Inside IEEE Communications Society
Find out more about IEEE ComSoc, its governing bodies, featured
programs, newletters, and much more
Founded in 1952 with the formation of IRE’s (the Institute of Radio Engineers) Professional Group on Communications Systems (PGCS), IEEE Communications Society (ComSoc) has evolved into a diverse group of global industry professionals with a common interest in advancing all communications technologies. Members interact across international and technological borders to:
- Produce publications
- Organize conferences
- Foster educational programs
- Promote local activities
- Work on technical committees
Since IEEE ComSoc began operations in January 1972 as an independent Society of The Institute of Electrical and Electronics Engineers (IEEE) with over 8,800 members, IEEE ComSoc has become the premier international forum for the exchange of ideas on communications technologies and information networking.
IEEE GLOBECOM, IEEE ICC, and other conferences have earned international reputations. Publications increasingly support local and international coverage of important issues, and the Board of Governors reflects the changing direction of global communications technology.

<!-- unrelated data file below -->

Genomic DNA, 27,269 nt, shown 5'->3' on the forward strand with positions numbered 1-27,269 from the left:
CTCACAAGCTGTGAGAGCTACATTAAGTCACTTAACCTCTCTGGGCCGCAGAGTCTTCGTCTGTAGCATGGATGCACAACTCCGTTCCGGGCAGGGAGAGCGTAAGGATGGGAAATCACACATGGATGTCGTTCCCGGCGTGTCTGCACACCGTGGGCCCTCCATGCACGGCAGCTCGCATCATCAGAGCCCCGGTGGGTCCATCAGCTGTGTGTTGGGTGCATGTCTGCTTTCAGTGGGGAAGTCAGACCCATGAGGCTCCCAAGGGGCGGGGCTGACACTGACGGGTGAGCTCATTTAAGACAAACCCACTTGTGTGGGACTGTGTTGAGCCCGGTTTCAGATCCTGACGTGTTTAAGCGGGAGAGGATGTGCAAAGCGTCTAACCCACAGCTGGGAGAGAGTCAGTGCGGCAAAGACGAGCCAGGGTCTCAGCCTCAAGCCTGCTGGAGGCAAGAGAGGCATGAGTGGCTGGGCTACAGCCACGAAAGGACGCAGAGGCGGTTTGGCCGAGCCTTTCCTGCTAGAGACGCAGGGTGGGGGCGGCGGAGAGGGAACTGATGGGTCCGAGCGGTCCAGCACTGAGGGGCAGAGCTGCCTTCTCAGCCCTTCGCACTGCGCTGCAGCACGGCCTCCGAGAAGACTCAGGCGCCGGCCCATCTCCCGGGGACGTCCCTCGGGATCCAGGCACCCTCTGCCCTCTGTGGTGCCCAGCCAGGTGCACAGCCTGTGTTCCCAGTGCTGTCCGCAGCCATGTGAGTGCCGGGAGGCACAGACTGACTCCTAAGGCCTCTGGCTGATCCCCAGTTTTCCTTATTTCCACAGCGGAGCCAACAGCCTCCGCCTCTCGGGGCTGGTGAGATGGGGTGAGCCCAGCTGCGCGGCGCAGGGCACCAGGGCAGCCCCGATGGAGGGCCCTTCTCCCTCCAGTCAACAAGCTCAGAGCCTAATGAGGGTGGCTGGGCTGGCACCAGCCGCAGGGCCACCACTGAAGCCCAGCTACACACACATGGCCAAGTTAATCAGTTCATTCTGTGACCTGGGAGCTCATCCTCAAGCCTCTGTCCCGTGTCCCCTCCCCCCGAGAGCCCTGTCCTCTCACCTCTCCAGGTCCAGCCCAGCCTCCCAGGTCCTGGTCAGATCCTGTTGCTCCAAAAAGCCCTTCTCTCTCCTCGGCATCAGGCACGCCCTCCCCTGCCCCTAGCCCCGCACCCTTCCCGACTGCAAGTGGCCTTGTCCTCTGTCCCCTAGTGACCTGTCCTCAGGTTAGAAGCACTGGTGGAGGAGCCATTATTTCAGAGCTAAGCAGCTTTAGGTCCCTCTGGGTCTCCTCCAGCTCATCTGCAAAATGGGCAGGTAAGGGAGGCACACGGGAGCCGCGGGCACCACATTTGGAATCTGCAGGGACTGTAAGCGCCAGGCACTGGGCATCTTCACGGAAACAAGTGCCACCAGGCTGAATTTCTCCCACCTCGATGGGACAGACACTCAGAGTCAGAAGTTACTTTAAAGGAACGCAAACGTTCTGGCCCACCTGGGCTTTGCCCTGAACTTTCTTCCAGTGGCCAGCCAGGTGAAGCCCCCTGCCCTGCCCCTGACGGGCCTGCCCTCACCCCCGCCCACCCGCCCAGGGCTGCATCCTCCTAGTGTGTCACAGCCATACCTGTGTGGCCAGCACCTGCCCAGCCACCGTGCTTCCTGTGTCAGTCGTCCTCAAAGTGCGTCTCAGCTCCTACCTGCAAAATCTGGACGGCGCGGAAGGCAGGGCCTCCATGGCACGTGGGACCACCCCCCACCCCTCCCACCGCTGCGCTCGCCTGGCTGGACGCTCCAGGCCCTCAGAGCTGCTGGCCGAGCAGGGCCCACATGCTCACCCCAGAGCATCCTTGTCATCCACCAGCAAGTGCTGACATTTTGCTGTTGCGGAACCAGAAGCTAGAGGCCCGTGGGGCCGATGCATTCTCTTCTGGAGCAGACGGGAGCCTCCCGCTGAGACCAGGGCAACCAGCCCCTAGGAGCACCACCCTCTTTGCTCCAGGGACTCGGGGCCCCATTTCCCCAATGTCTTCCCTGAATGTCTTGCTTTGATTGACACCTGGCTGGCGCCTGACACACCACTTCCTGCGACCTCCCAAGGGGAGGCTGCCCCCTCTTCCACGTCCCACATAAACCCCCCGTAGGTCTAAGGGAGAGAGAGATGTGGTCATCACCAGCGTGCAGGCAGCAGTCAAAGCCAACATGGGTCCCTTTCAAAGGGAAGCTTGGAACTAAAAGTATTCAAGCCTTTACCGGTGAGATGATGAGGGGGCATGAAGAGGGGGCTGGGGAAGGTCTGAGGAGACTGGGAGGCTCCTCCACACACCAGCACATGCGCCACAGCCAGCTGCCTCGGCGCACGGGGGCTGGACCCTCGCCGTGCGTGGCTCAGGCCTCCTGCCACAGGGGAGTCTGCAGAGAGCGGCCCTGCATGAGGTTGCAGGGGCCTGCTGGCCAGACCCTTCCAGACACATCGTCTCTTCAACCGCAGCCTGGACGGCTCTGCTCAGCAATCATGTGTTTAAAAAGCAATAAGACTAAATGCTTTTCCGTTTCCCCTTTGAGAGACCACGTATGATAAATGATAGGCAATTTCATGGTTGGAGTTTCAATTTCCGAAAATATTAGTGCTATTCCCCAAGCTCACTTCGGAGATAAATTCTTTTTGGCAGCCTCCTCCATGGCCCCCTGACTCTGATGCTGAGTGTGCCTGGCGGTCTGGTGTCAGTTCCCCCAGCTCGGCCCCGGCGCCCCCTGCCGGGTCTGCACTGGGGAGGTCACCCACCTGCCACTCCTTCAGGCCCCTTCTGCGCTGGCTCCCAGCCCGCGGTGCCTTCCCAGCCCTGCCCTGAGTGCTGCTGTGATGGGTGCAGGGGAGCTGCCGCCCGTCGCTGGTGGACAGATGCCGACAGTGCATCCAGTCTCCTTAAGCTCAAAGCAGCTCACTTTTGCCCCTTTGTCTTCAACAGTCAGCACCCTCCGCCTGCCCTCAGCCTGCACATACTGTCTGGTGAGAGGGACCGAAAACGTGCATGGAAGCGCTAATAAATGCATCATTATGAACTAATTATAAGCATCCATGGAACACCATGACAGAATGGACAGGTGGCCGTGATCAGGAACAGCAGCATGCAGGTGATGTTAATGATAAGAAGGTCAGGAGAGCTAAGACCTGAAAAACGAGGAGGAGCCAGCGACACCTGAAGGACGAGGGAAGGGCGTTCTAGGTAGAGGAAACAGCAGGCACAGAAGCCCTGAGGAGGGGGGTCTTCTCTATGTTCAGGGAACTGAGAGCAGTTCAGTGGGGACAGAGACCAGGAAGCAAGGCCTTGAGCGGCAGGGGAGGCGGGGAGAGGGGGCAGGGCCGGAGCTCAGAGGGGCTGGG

Volunteer members of the Society shape the course of IEEE ComSoc, its publications, technical activities, and conferences while the Society’s strength comes from the vision and dedication of its members and staff.
IEEE ComSoc members stay on top of the world of communications technology by accessing up-to-the-minute technical information, networking with other experts in the field, and leveraging many other exclusive benefits.
Today, IEEE ComSoc is a leading global community comprised of a diverse group of industry professionals with a common interest in advancing all communications technologies. To that end, the Society sponsors publications, conferences, educational programs, local activities, and technical committees that:
- Foster original work in all aspects of communications science, engineering, and technology
- Encourage the development of applications that use signals to transfer voice, data, image, and/or video information between locations
- Promote the theory and use of systems involving all types of terminals, computers, and information processors; all pertinent systems and operations that facilitate transfer; all transmission media; switched and unswitched networks; and network layouts, protocols, architectures, and implementations
- Strongly advance developments toward meeting new market demands in systems, products, and technologies such as personal communications services, multimedia communications systems, enterprise networks, and optical communications systems